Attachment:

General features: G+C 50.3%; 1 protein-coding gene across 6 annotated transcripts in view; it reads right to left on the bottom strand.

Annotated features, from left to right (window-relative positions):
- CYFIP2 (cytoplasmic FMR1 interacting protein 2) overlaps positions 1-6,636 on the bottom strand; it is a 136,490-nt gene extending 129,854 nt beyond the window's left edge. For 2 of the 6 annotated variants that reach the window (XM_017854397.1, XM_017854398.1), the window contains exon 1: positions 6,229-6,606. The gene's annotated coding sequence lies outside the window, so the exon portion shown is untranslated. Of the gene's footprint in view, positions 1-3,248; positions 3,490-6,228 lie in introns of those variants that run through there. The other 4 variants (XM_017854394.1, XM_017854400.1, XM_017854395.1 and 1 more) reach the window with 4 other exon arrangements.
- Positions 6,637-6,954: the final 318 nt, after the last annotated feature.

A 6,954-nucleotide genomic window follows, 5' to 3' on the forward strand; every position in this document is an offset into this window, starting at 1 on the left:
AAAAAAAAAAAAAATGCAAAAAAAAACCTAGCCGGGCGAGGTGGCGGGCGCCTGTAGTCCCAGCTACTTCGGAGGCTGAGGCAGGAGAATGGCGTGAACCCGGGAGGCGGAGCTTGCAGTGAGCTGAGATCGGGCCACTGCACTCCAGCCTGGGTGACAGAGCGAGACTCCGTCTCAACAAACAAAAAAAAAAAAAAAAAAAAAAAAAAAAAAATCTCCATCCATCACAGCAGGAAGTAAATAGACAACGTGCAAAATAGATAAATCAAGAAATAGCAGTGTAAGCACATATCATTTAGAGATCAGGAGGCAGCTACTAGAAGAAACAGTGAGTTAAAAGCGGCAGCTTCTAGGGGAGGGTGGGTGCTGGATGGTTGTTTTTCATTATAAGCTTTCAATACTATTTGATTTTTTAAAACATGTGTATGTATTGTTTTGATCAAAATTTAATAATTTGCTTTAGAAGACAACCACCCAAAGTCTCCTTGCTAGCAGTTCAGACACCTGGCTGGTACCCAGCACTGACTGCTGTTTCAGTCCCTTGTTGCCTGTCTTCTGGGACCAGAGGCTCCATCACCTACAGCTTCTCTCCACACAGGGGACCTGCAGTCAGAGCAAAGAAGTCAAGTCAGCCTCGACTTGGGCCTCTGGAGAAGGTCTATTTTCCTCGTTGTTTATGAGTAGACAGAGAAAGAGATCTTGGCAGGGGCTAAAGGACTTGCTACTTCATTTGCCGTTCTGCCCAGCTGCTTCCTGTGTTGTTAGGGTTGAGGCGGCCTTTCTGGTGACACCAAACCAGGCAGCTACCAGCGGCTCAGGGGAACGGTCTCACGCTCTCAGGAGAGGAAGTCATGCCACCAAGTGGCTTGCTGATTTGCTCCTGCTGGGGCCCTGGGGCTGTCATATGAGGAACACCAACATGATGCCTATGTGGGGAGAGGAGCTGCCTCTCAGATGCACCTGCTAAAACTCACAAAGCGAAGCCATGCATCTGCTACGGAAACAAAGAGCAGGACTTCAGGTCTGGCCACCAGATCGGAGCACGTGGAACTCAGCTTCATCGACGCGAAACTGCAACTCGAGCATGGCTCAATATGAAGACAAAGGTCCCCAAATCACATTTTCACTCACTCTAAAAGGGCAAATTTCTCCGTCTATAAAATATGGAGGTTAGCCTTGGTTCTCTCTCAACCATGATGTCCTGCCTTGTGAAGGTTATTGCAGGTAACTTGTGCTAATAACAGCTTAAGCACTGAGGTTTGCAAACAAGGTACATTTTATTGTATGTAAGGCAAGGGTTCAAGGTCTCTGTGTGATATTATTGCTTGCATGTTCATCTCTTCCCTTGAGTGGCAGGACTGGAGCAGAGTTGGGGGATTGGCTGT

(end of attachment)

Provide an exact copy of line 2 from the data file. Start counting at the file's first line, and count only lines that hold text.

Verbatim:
Annotated features, from left to right (window-relative positions):